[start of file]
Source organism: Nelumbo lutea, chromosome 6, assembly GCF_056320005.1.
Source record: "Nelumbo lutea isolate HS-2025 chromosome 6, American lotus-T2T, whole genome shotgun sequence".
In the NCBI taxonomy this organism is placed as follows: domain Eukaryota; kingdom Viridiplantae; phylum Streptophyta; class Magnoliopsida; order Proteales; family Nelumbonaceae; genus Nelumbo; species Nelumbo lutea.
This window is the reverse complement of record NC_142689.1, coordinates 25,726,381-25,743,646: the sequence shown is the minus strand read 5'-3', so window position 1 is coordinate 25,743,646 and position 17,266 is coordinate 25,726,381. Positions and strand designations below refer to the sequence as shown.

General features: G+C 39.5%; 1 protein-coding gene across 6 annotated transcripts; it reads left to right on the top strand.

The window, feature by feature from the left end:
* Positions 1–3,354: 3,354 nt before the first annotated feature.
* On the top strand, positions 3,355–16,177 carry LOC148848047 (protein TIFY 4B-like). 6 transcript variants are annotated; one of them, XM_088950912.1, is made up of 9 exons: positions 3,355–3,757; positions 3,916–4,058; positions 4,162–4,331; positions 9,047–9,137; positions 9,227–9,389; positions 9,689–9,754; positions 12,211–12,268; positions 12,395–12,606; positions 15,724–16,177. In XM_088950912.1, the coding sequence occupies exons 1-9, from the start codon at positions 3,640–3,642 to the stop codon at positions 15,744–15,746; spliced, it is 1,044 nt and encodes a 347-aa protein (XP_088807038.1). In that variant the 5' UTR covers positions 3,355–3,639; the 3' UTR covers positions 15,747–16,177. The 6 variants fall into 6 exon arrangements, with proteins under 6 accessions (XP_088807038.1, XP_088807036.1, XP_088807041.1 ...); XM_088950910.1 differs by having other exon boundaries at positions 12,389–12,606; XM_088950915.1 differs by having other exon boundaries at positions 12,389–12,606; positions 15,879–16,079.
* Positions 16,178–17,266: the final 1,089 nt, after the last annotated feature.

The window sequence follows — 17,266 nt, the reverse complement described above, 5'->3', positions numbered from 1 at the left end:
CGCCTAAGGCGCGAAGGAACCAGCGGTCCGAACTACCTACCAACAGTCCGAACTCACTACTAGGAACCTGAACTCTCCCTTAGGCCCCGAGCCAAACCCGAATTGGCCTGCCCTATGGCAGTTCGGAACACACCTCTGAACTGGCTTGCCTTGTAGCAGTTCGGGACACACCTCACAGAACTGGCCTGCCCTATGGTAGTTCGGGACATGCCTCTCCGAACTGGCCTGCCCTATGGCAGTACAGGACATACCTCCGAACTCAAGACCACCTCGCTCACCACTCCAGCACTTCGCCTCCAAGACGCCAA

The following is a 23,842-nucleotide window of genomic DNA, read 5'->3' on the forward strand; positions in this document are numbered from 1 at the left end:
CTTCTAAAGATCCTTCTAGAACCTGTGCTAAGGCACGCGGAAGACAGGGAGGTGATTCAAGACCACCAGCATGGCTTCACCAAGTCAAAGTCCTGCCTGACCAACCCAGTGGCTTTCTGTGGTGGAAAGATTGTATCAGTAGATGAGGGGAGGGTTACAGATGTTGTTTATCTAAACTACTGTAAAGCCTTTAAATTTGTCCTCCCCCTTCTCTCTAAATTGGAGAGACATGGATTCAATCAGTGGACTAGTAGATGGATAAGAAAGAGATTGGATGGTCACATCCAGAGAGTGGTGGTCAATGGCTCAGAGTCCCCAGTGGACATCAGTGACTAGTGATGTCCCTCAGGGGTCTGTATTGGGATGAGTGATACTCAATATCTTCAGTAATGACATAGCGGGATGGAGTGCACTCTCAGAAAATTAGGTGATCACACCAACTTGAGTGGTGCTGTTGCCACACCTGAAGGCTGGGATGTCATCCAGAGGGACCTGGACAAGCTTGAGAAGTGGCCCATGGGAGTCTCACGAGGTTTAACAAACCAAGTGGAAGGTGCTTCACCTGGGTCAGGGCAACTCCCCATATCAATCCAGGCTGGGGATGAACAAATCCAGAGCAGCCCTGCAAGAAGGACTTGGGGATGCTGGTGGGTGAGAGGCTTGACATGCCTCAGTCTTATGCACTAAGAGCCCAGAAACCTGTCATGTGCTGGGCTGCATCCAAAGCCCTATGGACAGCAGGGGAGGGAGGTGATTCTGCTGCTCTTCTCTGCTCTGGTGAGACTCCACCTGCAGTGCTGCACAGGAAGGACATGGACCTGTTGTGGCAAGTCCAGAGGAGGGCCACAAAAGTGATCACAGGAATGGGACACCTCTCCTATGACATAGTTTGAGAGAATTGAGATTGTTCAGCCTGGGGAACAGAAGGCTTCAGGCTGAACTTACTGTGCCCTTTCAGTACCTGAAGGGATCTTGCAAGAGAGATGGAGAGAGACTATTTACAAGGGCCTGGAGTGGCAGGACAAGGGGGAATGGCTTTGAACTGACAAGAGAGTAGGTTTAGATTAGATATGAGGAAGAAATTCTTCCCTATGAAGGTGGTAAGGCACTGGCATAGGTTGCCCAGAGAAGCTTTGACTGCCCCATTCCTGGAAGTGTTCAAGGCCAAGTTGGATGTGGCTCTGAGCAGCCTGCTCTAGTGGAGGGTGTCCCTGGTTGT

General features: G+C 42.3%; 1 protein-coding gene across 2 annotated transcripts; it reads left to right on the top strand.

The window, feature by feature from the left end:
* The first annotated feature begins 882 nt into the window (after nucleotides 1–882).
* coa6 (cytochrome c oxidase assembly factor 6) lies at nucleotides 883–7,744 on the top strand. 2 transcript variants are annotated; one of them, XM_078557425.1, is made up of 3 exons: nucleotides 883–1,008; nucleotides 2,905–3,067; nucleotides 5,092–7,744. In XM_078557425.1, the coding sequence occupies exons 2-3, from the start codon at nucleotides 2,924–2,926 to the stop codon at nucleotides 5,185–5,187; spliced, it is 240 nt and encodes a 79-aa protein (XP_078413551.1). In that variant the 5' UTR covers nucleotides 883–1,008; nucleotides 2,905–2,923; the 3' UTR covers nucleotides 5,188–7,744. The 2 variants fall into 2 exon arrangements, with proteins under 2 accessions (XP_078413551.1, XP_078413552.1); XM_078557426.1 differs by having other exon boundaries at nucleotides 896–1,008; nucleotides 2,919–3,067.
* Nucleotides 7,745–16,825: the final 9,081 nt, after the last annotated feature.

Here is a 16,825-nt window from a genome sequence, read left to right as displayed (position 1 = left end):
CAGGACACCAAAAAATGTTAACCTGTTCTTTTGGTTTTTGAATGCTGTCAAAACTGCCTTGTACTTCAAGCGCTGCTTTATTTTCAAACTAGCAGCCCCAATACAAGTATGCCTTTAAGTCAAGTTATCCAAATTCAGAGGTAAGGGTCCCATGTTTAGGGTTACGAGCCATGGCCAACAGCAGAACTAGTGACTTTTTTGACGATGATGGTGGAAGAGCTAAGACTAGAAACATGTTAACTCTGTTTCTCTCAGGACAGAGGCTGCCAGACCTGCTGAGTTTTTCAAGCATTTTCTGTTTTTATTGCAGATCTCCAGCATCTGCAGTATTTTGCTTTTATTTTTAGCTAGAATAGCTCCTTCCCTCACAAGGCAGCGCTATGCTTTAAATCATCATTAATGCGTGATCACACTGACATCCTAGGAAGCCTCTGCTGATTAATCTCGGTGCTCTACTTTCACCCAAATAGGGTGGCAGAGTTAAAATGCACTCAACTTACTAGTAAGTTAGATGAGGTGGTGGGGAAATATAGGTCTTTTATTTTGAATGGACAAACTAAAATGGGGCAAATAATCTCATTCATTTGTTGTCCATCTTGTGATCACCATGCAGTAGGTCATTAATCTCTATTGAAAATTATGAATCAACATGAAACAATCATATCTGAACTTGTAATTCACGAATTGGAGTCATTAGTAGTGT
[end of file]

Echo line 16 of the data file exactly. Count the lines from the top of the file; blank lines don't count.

* The first annotated feature begins 882 nt into the window (after nucleotides 1–882).